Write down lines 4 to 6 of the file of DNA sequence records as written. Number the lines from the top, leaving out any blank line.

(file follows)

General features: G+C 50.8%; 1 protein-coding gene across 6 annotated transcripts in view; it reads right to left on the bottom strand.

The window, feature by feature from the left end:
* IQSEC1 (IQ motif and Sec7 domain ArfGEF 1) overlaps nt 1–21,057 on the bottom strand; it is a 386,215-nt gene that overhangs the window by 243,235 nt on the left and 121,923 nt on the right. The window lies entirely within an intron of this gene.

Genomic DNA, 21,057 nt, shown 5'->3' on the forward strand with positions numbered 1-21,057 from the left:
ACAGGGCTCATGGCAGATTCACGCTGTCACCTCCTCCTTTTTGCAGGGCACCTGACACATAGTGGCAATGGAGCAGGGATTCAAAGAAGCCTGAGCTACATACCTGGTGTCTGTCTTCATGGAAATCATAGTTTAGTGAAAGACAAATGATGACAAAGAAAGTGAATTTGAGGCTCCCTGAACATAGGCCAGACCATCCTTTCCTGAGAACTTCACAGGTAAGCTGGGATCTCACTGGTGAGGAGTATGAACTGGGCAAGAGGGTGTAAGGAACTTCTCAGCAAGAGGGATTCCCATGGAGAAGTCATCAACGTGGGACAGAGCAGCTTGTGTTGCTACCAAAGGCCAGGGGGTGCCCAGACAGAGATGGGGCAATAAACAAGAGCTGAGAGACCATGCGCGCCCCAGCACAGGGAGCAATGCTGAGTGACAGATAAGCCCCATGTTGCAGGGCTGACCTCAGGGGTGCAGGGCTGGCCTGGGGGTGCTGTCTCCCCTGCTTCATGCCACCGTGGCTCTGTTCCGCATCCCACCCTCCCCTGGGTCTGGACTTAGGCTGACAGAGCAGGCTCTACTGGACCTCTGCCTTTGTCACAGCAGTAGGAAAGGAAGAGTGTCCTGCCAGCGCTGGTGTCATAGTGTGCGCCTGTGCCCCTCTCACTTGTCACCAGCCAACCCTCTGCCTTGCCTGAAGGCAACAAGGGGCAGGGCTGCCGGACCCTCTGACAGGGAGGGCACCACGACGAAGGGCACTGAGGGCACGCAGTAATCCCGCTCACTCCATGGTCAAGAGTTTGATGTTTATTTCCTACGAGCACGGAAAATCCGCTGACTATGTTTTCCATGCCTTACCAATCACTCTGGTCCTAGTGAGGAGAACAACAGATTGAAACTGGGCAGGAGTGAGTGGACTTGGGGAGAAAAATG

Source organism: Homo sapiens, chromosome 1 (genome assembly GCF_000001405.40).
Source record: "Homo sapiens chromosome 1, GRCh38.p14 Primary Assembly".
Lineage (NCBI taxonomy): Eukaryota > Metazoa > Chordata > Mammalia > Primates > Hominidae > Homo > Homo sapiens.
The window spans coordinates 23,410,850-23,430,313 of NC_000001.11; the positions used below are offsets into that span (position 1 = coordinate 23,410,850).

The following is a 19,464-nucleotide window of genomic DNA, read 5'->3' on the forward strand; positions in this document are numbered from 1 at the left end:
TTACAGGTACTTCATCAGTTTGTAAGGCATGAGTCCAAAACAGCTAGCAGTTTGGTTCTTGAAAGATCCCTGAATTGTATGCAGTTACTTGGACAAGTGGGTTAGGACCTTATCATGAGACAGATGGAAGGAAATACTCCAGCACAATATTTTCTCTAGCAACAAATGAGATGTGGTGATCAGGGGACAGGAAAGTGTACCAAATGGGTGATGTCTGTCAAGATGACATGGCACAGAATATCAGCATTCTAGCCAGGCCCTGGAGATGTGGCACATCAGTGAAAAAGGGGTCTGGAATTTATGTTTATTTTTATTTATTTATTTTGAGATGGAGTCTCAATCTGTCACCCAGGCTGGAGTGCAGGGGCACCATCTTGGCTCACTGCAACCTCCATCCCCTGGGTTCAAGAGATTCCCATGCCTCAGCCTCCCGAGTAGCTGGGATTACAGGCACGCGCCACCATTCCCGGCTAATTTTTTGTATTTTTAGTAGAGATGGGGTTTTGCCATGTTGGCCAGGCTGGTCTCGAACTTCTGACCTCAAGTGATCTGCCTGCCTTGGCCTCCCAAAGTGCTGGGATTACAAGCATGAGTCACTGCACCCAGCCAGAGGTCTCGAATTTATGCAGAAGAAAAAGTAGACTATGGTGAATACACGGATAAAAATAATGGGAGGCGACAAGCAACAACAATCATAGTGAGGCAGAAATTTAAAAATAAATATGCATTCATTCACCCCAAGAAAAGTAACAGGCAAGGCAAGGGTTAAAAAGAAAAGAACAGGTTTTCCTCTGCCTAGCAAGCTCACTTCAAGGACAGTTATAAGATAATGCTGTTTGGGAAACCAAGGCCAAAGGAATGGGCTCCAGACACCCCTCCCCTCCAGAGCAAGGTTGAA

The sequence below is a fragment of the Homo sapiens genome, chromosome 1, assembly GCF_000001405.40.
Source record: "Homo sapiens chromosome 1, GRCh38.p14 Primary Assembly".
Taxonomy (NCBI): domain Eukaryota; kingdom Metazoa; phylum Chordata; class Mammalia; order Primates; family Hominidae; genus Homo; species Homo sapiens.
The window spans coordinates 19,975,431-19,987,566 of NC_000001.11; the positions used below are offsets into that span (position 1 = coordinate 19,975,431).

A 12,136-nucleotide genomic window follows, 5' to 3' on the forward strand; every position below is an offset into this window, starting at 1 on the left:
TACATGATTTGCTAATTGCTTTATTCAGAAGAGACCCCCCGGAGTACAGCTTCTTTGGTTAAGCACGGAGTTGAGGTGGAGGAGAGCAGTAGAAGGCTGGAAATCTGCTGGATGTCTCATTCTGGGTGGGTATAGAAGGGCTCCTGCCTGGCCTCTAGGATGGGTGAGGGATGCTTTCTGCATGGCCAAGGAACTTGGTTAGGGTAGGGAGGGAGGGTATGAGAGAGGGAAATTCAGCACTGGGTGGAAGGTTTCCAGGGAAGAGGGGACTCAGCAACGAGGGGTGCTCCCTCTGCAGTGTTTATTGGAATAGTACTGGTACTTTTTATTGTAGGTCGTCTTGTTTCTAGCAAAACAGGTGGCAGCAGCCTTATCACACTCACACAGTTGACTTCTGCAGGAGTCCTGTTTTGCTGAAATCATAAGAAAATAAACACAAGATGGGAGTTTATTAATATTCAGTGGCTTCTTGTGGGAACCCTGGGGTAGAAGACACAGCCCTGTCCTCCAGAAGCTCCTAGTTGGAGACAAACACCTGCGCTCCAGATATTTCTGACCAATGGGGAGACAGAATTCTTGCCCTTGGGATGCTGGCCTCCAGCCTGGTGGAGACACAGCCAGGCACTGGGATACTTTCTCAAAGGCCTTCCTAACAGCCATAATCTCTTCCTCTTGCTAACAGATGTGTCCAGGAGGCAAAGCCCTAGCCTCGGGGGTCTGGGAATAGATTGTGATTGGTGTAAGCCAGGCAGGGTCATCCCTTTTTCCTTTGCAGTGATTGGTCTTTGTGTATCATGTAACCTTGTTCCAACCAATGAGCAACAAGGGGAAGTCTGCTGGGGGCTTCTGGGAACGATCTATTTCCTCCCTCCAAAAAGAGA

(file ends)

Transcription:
Genomic DNA, 21,057 nt, shown 5'->3' on the forward strand with positions numbered 1-21,057 from the left:
ACAGGGCTCATGGCAGATTCACGCTGTCACCTCCTCCTTTTTGCAGGGCACCTGACACATAGTGGCAATGGAGCAGGGATTCAAAGAAGCCTGAGCTACATACCTGGTGTCTGTCTTCATGGAAATCATAGTTTAGTGAAAGACAAATGATGACAAAGAAAGTGAATTTGAGGCTCCCTGAACATAGGCCAGACCATCCTTTCCTGAGAACTTCACAGGTAAGCTGGGATCTCACTGGTGAGGAGTATGAACTGGGCAAGAGGGTGTAAGGAACTTCTCAGCAAGAGGGATTCCCATGGAGAAGTCATCAACGTGGGACAGAGCAGCTTGTGTTGCTACCAAAGGCCAGGGGGTGCCCAGACAGAGATGGGGCAATAAACAAGAGCTGAGAGACCATGCGCGCCCCAGCACAGGGAGCAATGCTGAGTGACAGATAAGCCCCATGTTGCAGGGCTGACCTCAGGGGTGCAGGGCTGGCCTGGGGGTGCTGTCTCCCCTGCTTCATGCCACCGTGGCTCTGTTCCGCATCCCACCCTCCCCTGGGTCTGGACTTAGGCTGACAGAGCAGGCTCTACTGGACCTCTGCCTTTGTCACAGCAGTAGGAAAGGAAGAGTGTCCTGCCAGCGCTGGTGTCATAGTGTGCGCCTGTGCCCCTCTCACTTGTCACCAGCCAACCCTCTGCCTTGCCTGAAGGCAACAAGGGGCAGGGCTGCCGGACCCTCTGACAGGGAGGGCACCACGACGAAGGGCACTGAGGGCACGCAGTAATCCCGCTCACTCCATGGTCAAGAGTTTGATGTTTATTTCCTACGAGCACGGAAAATCCGCTGACTATGTTTTCCATGCCTTACCAATCACTCTGGTCCTAGTGAGGAGAACAACAGATTGAAACTGGGCAGGAGTGAGTGGACTTGGGGAGAAAAATG

Source organism: Homo sapiens, chromosome 1 (genome assembly GCF_000001405.40).